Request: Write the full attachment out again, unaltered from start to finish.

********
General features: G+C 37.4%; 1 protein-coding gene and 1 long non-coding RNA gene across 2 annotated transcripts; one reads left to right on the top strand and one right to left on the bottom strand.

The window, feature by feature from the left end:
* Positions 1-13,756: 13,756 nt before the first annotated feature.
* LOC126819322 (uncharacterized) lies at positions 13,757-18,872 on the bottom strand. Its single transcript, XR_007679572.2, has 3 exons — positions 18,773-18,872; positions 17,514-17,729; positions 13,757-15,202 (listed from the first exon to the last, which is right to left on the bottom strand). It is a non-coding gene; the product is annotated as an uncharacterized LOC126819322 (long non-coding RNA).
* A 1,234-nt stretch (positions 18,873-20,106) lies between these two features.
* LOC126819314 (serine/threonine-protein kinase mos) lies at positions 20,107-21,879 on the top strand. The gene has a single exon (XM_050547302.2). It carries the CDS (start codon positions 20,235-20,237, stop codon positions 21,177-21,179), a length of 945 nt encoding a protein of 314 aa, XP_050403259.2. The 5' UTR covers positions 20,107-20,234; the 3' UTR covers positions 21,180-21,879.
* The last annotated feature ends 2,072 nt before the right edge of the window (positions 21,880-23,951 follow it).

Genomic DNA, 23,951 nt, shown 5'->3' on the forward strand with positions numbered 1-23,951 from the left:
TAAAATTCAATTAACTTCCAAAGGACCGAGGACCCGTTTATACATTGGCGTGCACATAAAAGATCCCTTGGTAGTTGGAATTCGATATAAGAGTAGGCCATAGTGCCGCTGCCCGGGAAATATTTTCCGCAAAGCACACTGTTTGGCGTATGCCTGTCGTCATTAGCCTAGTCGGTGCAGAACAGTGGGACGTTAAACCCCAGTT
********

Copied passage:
General features: G+C 37.4%; 1 protein-coding gene and 1 long non-coding RNA gene across 2 annotated transcripts; one reads left to right on the top strand and one right to left on the bottom strand.

The window, feature by feature from the left end:
* Positions 1-13,756: 13,756 nt before the first annotated feature.
* LOC126819322 (uncharacterized) lies at positions 13,757-18,872 on the bottom strand. Its single transcript, XR_007679572.2, has 3 exons — positions 18,773-18,872; positions 17,514-17,729; positions 13,757-15,202 (listed from the first exon to the last, which is right to left on the bottom strand). It is a non-coding gene; the product is annotated as an uncharacterized LOC126819322 (long non-coding RNA).
* A 1,234-nt stretch (positions 18,873-20,106) lies between these two features.
* LOC126819314 (serine/threonine-protein kinase mos) lies at positions 20,107-21,879 on the top strand. The gene has a single exon (XM_050547302.2). It carries the CDS (start codon positions 20,235-20,237, stop codon positions 21,177-21,179), a length of 945 nt encoding a protein of 314 aa, XP_050403259.2. The 5' UTR covers positions 20,107-20,234; the 3' UTR covers positions 21,180-21,879.
* The last annotated feature ends 2,072 nt before the right edge of the window (positions 21,880-23,951 follow it).

Genomic DNA, 23,951 nt, shown 5'->3' on the forward strand with positions numbered 1-23,951 from the left:
TAAAATTCAATTAACTTCCAAAGGACCGAGGACCCGTTTATACATTGGCGTGCACATAAAAGATCCCTTGGTAGTTGGAATTCGATATAAGAGTAGGCCATAGTGCCGCTGCCCGGGAAATATTTTCCGCAAAGCACACTGTTTGGCGTATGCCTGTCGTCATTAGCCTAGTCGGTGCAGAACAGTGGGACGTTAAACCCCAGTT